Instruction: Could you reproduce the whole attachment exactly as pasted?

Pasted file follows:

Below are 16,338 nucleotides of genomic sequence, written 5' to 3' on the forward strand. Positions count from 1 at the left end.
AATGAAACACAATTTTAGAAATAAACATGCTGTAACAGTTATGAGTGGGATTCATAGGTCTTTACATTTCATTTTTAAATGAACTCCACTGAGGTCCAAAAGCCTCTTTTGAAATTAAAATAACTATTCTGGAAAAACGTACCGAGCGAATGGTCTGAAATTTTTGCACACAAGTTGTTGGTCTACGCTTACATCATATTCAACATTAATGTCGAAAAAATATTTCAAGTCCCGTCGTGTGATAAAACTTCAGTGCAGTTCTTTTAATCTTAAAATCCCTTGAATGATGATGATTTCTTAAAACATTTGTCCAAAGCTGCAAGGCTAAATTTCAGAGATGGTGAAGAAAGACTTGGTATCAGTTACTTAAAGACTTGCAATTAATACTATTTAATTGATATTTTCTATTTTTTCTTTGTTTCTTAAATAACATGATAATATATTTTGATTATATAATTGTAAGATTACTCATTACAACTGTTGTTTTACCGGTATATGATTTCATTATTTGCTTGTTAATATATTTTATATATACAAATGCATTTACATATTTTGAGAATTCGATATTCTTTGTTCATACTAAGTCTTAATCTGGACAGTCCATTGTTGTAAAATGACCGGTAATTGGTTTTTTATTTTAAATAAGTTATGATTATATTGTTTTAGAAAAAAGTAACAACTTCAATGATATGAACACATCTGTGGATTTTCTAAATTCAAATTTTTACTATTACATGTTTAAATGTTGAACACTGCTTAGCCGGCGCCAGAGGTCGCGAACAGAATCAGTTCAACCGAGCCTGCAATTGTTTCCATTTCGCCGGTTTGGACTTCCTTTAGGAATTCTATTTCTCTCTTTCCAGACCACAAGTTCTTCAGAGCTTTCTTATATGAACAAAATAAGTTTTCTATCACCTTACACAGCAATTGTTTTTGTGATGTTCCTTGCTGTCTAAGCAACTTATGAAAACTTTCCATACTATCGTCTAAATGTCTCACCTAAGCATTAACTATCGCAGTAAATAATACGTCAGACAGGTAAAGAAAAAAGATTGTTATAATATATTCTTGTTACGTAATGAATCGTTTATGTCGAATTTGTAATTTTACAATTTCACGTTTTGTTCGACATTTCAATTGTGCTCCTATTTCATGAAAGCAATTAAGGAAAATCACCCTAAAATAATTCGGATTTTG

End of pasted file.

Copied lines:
Below are 16,338 nucleotides of genomic sequence, written 5' to 3' on the forward strand. Positions count from 1 at the left end.
AATGAAACACAATTTTAGAAATAAACATGCTGTAACAGTTATGAGTGGGATTCATAGGTCTTTACATTTCATTTTTAAATGAACTCCACTGAGGTCCAAAAGCCTCTTTTGAAATTAAAATAACTATTCTGGAAAAACGTACCGAGCGAATGGTCTGAAATTTTTGCACACAAGTTGTTGGTCTACGCTTACATCATATTCAACATTAATGTCGAAAAAATATTTCAAGTCCCGTCGTGTGATAAAACTTCAGTGCAGTTCTTTTAATCTTAAAATCCCTTGAATGATGATGATTTCTTAAAACATTTGTCCAAAGCTGCAAGGCTAAATTTCAGAGATGGTGAAGAAAGACTTGGTATCAGTTACTTAAAGACTTGCAATTAATACTATTTAATTGATATTTTCTATTTTTTCTTTGTTTCTTAAATAACATGATAATATATTTTGATTATATAATTGTAAGATTACTCATTACAACTGTTGTTTTACCGGTATATGATTTCATTATTTGCTTGTTAATATATTTTATATATACAAATGCATTTACATATTTTGAGAATTCGATATTCTTTGTTCATACTAAGTCTTAATCTGGACAGTCCATTGTTGTAAAATGACCGGTAATTGGTTTTTTATTTTAAATAAGTTATGATTATATTGTTTTAGAAAAAAGTAACAACTTCAATGATATGAACACATCTGTGGATTTTCTAAATTCAAATTTTTACTATTACATGTTTAAATGTTGAACACTGCTTAGCCGGCGCCAGAGGTCGCGAACAGAATCAGTTCAACCGAGCCTGCAATTGTTTCCATTTCGCCGGTTTGGACTTCCTTTAGGAATTCTATTTCTCTCTTTCCAGACCACAAGTTCTTCAGAGCTTTCTTATATGAACAAAATAAGTTTTCTATCACCTTACACAGCAATTGTTTTTGTGATGTTCCTTGCTGTCTAAGCAACTTATGAAAACTTTCCATACTATCGTCTAAATGTCTCACCTAAGCATTAACTATCGCAGTAAATAATACGTCAGACAGGTAAAGAAAAAAGATTGTTATAATATATTCTTGTTACGTAATGAATCGTTTATGTCGAATTTGTAATTTTACAATTTCACGTTTTGTTCGACATTTCAATTGTGCTCCTATTTCATGAAAGCAATTAAGGAAAATCACCCTAAAATAATTCGGATTTTG